ARC Review: The Historian & The Hunter by Zeenat Mahal

Two ordinary girls, Shirin and Laila, live a life that’s quite extra-ordinary. They hunt monsters no one knows exist.

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Meet Shirin: strong, courageous and determined. Meet Laila: smart, sensible, and a scholar. They’re identical twins. One is the hunter. The other is a historian. They’re part of the Majlis-e-shameer, the Secret Council, and together they protect the city of Lahore by fighting evil and slaying monsters.

The Historian and the Hunter by Zeenat Mahal is an urban fantasy novel about two young girls, Shirin and Laila, who have sworn to protect their city from age-old monsters, and anything that can be a potential threat to the lives of the people. They lost their parents when they were young, and have been brought up by Madam Ara, who has been looking after the girls. Living in the Red-light District Area, both Shirin and Laila, live not-so-normal lives.

In the beginning of the novel, we find Shirin, who is the Hunter of the Secret Council, fight and kill a nau-guzza(monster) that emerged after 50 years. She is accompanied by Emir, who is not just her companion but more like a mentor. Laila, on the other hand, is the Historian who unearths several hidden mysteries, and guides and helps her sister to deal with the monsters. She’s a recluse, often finding solace in the written word. The world around her doesn’t make much sense but when she’s surrounded by books, she feels powerful and strong. Whereas Shirin is more physical and outdoorsy and extremely protective of her sister, Laila finds comfort in a book.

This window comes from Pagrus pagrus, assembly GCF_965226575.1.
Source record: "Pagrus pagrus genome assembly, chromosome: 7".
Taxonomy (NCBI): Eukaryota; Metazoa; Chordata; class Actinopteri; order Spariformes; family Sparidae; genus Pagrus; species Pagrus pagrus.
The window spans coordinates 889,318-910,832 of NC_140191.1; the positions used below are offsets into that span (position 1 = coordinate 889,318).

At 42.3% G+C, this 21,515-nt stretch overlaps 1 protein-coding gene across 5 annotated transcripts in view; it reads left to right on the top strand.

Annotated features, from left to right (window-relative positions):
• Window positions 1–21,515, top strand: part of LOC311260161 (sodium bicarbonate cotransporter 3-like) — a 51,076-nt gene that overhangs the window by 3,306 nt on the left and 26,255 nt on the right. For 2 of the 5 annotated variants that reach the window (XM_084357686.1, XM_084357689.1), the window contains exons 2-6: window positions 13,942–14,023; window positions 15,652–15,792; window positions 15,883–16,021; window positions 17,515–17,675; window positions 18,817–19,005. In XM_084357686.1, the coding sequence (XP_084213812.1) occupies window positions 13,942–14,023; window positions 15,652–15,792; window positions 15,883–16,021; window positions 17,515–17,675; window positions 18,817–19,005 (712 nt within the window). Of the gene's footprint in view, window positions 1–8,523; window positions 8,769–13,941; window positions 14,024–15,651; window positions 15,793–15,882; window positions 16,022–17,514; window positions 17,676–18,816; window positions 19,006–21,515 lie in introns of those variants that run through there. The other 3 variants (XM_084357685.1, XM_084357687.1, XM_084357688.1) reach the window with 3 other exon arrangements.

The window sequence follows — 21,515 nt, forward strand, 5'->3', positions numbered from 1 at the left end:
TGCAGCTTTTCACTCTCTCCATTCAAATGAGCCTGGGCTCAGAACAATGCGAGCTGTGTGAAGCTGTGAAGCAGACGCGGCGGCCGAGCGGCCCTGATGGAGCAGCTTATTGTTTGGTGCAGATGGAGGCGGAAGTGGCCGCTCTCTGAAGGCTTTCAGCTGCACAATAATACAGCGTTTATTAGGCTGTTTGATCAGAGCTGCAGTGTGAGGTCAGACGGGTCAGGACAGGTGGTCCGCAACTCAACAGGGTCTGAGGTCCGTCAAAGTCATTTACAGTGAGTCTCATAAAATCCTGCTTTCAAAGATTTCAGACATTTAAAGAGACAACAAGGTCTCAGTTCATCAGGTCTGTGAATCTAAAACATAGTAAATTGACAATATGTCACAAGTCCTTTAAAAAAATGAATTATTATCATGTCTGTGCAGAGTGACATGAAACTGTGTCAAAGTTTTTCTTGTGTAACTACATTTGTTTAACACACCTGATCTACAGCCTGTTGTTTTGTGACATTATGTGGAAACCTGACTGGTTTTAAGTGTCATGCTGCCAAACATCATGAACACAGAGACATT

Shirin and Laila, soon find themselves amidst chaos as monsters keep attacking their city, and they realize that the council has been compromised. At the same time, the existence of a werewolf starts haunting Laila, and she makes it her mission to discover the truth.

The novel surprised me in ways more than one. To start with, I was completely blown away by the concept of a fantasy novel based in Lahore. The setting of the book made me want to dive deeper into the story. The characters in the book are unique in their own way. Both Shirin and Laila, are strong and empowering. They don’t back down nor compromise on their values. They’re direct and not afraid of demanding for what’s rightfully theirs.